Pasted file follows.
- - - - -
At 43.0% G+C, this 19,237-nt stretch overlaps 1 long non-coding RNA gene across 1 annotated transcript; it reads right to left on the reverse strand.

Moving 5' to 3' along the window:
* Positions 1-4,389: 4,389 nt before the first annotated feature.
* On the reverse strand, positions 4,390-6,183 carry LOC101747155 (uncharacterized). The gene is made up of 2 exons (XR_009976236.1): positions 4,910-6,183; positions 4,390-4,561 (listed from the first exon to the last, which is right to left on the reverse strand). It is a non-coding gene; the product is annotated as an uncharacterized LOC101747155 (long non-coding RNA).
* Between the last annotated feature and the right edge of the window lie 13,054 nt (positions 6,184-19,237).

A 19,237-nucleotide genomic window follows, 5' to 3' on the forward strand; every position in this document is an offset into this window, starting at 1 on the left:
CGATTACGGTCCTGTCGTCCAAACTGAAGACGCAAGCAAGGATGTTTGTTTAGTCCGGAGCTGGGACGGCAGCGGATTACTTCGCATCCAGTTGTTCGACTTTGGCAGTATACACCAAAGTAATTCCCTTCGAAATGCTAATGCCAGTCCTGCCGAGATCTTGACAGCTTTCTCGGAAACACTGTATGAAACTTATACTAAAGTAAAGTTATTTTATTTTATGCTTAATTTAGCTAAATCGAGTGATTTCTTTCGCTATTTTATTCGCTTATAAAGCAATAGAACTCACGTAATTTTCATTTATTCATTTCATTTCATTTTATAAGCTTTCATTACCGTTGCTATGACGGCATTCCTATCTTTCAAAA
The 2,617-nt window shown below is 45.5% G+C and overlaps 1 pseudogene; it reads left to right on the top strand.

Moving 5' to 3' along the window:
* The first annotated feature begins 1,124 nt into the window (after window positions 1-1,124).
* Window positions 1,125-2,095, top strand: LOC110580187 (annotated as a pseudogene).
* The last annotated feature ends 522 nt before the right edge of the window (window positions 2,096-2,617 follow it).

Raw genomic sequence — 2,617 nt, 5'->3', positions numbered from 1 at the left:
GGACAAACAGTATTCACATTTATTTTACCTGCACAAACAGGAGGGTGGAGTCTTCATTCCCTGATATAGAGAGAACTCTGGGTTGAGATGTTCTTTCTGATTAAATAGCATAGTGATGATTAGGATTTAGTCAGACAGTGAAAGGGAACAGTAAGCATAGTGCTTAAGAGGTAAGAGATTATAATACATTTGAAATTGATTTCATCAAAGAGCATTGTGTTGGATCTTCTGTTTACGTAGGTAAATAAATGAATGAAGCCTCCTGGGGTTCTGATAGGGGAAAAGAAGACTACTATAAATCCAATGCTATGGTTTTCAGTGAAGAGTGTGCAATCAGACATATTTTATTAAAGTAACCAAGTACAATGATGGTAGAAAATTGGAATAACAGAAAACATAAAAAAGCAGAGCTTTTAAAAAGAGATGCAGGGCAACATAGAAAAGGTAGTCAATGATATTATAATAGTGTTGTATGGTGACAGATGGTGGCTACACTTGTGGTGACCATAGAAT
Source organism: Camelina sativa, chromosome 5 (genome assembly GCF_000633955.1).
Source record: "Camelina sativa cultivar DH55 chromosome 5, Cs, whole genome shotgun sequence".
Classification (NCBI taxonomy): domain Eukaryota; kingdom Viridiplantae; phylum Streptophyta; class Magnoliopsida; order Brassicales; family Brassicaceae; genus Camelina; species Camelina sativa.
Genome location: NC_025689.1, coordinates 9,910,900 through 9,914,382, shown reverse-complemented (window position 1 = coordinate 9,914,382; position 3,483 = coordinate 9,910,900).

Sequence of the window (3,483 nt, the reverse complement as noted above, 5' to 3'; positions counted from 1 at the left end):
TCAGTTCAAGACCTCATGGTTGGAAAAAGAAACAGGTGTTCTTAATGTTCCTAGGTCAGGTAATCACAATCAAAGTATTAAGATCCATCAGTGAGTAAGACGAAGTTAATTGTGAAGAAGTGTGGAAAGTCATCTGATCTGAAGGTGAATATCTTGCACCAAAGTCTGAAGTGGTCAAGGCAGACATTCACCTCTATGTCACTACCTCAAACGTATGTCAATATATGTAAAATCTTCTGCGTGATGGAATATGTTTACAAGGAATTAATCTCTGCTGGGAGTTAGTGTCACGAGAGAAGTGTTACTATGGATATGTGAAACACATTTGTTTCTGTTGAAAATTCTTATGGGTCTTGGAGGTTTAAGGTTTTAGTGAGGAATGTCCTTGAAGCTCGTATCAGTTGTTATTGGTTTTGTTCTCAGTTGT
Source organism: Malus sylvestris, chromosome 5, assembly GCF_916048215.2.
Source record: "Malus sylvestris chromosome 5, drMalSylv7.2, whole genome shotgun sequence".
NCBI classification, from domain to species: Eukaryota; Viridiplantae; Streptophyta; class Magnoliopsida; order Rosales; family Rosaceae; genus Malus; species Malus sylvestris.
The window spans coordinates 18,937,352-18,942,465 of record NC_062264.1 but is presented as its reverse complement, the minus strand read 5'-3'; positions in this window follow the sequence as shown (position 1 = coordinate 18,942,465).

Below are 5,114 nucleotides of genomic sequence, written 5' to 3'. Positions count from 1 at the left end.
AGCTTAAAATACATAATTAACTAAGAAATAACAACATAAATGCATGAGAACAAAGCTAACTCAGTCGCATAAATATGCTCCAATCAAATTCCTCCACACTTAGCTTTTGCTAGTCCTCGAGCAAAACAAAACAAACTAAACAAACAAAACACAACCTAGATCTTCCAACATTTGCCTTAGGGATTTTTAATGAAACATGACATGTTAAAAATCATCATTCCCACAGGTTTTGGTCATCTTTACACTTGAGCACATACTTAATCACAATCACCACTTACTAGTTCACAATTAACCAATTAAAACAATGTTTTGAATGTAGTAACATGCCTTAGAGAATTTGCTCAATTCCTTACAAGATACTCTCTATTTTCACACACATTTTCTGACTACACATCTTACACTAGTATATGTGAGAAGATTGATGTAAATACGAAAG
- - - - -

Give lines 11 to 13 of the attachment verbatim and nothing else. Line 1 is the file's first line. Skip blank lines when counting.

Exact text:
* Window positions 1,125-2,095, top strand: LOC110580187 (annotated as a pseudogene).
* The last annotated feature ends 522 nt before the right edge of the window (window positions 2,096-2,617 follow it).

Raw genomic sequence — 2,617 nt, 5'->3', positions numbered from 1 at the left: